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Student voice 12 Nov 2020

A loan for a good cause

By CIS Communications
Photograph by CIS Communications

CIS’s Kiva microlending club was first set up in 2018 to help students learn about the realities of economies for the “unbanked” - people with too little money to start a bank account or who live too far away from a bank. This is a common situation in many parts of the world. Mr Bryn Barnard, teacher mentor of the club, explained: 

“Kiva crowdfunds money from individuals around the world to make microloans to people who: want to expand a business, improve household sanitation, send a child to school, or a range of other life necessities too small for a bank loan. At CIS, students collect money from their peers and deposit it in the CIS Kiva Paypal fund. 

“The students then research potential borrowers and create live presentations about their country, culture, and economic situation. Every month, club members will vote on whom to extend a loan to. Kiva then partners with local field partner agencies that will distribute the money and ensure loans are repaid. Repayment rates are on an average of around 98%, which is far better than traditional banks.”

The inaugural student leaders

Haizea G, who was one of the club’s co-presidents with Arjun G when it was formed in 2018 and has since graduated, told us that she had joined the club because it allowed her to utilise the knowledge she gained from her business management class. They both saw the Kiva microlending club as a way to improve their creative and problem-solving skills. 

Building a strong pool of funds

Since the Kiva microlending club was newly set up, the biggest challenge for Haizea and Arjun was securing funds. It was Arjun's idea to have a Kiva statistic candy jar guessing game. He took a jar around the canteen at lunch and asked students to guess the number of candy pieces in his jar. The number corresponded to a Kiva statistic (eg how many people has KIva lent to). The correct guesser won the candy. This generated a lot of the club’s initial funding.

Haizea and Arjun continued to brainstorm ideas to build the club fund. Another great idea the pair had was the Kiva garage sale for new teachers, which utilised funds from the sale of donated items from existing teachers. The fund was growing, as this activity raised another SGD$100.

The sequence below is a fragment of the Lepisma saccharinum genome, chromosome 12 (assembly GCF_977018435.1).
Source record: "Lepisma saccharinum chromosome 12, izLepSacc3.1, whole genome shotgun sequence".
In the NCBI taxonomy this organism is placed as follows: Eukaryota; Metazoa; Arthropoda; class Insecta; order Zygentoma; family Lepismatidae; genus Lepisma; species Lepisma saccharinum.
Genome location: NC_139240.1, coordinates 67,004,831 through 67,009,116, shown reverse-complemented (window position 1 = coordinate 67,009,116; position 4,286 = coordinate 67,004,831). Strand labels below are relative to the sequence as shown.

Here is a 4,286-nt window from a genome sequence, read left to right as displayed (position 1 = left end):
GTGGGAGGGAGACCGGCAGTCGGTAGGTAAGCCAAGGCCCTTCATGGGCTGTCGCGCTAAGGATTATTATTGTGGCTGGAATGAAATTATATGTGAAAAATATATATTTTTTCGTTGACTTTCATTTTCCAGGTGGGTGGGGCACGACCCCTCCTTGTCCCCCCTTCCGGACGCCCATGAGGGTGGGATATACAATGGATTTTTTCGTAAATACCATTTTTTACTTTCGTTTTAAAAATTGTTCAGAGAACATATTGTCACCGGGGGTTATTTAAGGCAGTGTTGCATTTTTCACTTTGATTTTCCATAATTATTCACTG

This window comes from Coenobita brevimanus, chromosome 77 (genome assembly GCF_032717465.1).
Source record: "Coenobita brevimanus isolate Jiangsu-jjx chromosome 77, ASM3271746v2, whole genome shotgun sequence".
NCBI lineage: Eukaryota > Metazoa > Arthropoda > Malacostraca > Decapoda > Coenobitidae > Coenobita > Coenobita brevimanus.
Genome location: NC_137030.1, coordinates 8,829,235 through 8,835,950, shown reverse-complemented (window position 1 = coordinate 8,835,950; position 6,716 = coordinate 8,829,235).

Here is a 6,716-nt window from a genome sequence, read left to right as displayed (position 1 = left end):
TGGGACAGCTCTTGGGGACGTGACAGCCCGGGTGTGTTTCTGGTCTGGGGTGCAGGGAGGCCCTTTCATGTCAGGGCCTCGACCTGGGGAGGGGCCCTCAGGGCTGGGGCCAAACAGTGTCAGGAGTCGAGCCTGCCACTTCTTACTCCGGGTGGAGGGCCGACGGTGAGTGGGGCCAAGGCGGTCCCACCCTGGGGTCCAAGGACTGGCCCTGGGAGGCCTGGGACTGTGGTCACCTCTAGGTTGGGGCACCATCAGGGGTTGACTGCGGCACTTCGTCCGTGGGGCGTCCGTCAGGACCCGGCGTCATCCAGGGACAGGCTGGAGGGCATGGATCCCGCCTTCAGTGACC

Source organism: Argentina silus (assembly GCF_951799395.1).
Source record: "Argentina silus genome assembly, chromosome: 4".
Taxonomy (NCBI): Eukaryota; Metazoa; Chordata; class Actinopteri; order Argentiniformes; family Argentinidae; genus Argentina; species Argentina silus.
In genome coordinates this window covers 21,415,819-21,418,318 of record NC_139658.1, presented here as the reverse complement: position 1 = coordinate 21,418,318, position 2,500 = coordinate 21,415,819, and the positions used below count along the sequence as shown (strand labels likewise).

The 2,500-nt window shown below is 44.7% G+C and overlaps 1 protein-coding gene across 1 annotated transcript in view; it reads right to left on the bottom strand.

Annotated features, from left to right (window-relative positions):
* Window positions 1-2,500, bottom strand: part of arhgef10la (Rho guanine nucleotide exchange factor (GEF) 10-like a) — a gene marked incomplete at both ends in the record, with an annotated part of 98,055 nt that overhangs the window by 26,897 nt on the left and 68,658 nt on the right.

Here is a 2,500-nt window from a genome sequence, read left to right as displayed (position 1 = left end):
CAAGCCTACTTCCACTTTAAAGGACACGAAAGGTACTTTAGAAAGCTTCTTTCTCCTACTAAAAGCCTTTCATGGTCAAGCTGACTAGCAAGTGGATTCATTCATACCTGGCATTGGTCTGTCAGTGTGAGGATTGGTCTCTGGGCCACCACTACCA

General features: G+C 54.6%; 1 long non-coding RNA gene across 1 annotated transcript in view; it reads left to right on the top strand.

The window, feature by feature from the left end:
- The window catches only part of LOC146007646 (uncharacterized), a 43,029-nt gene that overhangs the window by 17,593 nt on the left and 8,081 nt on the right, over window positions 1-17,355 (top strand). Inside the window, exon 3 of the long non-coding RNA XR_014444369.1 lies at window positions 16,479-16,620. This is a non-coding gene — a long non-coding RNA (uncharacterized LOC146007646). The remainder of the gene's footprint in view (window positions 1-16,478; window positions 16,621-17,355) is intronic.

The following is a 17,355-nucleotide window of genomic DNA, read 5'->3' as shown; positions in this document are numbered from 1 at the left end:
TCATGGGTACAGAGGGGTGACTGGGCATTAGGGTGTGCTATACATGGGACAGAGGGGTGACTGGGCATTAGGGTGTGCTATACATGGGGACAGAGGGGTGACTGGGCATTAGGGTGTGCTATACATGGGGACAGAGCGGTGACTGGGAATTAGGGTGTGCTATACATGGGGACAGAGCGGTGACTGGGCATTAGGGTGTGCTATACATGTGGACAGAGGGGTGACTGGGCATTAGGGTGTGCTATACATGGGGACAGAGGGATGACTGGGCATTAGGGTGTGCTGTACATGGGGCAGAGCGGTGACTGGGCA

Learning from experience

Once they’d built up the needed funds, it was time for Kiva Club students to move on to their next step, to determine who to lend money to. Since 2018, the club has lent US$375 to 8 borrowers in 6 countries. One of them is Janet, a woman who borrowed from 24 lenders via the Kiva platform to run her general store in the Philippines. The club picked her because she was struggling even before COVID-19 so they hoped they could help her make a stable living by giving her a US$25 loan. 

Another example was Analina, from the Philippines. She borrowed US$425 from 15 lenders, including CIS Kiva Club, to build a toilet for her family. The CIS Kiva Club lent US$25 and Analina took 8 months to repay the loan with interest through the field partner NWFT (Negros Women for Tomorrow). Although Kiva loans are interest-free, NWFT charged an annual interest of 42% to cover its operating expenses.

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CIS’s Kiva Club used this experience as a case study to educate its members on the realities of microlending and on the importance of investigating field partners to see if they are reliable and how much interest they charge borrowers. 

Mr Barnard said: “It’s important for students to understand the implications of their loans and to do the research to see if the interest charged by field partners is representative of interest rates in the country or simply a way to make profit. Lending money is not only a way to help the unbanked, but also to educate CIS students about the structural inequities in the global banking system and power relationships between the rich and poor, relationships in which they will participate as adults.”

Through these experiences, the Kiva Club is now aiming to keep the average cost to the borrower as low as possible. That is where Mr Keegan Vance, MYP math teacher, comes in. He teaches grade 11 students how to evaluate both the loan and the field partner that transfers money to the borrower. 

Life lessons

Being leaders of the CIS Kiva Club naturally comes with its own set of challenges, however, Haizea and Arjun, discovered that it allowed them to improve some key soft skills. Haizea explained: “I would say that this experience has developed my leadership skills tremendously. I now feel more confident about future leadership opportunities in my further education and beyond. I'm not sure if this counts as a life skill, but being creative under circumstances is something I developed as well in the club...through the brainstorming of different methods of building our club fund and awareness for Kiva.” 

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